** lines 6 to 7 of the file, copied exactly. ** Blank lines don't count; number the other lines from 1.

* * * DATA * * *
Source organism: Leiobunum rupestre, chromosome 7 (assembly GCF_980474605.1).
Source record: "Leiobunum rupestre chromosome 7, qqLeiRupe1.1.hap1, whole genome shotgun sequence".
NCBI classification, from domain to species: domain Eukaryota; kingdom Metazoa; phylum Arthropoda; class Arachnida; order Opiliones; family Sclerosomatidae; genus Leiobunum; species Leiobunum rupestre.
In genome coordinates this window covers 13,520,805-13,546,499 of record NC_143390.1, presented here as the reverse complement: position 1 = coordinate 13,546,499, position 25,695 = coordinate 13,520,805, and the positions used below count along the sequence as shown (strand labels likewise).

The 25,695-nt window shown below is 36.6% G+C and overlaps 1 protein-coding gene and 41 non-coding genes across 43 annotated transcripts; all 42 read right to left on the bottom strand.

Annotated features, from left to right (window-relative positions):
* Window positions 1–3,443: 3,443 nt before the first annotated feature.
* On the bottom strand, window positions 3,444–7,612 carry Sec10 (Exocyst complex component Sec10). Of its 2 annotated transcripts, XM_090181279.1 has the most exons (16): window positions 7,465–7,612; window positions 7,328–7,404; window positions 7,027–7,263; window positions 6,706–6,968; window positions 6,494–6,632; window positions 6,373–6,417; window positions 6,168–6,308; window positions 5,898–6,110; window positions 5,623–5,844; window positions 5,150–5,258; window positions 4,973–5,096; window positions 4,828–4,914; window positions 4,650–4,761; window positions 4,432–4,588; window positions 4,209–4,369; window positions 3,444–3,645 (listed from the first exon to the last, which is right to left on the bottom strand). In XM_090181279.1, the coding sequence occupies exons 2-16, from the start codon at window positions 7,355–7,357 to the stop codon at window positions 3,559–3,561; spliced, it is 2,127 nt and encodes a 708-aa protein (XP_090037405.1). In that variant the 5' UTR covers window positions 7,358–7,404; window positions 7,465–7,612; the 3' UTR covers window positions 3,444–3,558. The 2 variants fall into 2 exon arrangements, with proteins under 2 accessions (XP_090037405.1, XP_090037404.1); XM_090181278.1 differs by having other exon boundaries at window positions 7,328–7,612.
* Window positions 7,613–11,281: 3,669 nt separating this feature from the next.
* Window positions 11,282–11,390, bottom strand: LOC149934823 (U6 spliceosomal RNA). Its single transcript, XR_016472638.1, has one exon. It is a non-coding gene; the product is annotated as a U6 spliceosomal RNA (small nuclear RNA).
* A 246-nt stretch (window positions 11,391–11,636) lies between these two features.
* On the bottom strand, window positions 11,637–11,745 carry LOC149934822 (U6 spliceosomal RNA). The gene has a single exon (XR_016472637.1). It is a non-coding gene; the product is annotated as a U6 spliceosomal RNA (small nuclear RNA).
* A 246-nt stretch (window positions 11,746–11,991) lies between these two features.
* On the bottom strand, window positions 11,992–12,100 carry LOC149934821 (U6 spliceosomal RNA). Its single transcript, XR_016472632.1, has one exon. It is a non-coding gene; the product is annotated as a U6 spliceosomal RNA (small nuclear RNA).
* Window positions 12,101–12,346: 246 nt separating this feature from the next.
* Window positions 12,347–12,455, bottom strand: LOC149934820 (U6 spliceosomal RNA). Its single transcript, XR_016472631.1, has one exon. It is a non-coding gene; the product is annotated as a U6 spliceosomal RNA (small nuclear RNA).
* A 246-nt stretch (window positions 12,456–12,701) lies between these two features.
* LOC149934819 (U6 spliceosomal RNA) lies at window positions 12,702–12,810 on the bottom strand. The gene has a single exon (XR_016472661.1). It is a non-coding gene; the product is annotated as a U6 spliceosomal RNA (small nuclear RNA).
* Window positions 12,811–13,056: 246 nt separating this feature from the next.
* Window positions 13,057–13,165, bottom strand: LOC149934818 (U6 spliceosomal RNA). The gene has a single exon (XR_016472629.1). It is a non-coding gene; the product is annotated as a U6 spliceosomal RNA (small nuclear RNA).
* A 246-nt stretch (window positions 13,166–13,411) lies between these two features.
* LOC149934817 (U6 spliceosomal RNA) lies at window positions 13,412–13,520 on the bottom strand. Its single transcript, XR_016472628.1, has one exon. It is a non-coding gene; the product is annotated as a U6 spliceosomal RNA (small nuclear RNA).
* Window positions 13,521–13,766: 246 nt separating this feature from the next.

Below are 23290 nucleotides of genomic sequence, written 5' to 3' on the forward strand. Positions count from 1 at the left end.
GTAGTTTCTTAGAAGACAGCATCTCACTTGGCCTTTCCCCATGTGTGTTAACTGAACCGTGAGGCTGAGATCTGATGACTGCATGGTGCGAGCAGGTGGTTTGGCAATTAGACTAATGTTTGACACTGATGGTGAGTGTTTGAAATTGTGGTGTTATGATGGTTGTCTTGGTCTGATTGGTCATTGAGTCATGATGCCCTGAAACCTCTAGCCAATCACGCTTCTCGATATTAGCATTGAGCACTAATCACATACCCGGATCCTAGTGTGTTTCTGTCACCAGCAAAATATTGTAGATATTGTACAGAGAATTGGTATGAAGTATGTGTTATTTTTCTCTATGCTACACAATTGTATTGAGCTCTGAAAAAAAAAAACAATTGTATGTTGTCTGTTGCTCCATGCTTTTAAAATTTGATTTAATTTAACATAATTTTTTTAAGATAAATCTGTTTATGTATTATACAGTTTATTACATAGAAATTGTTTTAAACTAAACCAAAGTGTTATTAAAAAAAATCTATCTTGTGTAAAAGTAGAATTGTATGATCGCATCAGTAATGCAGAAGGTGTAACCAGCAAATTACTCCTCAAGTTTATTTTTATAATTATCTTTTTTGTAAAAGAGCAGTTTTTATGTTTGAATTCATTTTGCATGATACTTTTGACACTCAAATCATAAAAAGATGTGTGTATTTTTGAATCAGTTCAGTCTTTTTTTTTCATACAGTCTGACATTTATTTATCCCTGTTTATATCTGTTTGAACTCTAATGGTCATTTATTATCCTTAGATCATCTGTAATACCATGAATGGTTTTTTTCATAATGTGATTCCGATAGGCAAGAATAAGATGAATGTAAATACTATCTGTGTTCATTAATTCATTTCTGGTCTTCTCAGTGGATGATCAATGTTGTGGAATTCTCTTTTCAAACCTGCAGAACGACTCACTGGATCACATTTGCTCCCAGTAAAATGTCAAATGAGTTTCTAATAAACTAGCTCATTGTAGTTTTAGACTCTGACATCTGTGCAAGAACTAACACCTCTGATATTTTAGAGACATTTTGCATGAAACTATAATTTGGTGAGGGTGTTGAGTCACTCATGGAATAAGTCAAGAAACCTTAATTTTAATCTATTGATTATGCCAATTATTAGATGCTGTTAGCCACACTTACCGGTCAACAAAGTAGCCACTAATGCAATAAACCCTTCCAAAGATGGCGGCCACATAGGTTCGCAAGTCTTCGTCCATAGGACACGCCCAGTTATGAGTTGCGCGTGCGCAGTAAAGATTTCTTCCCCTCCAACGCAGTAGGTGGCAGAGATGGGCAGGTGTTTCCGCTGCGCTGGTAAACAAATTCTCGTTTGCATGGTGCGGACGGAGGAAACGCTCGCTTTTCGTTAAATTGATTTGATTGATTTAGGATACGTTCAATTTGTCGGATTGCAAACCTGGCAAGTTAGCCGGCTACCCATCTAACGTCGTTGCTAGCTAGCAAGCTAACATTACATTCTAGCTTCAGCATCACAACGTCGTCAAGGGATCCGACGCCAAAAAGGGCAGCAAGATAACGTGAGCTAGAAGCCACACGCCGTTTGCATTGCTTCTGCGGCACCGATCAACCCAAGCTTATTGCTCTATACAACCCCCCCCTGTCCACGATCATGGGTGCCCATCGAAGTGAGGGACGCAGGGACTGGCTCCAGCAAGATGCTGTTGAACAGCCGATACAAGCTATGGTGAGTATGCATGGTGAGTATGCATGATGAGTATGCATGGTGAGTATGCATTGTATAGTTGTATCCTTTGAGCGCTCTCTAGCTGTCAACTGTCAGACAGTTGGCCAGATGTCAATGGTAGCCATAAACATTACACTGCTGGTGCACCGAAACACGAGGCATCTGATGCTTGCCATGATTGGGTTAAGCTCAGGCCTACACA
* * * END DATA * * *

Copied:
Annotated features, from left to right (window-relative positions):
* Window positions 1–3,443: 3,443 nt before the first annotated feature.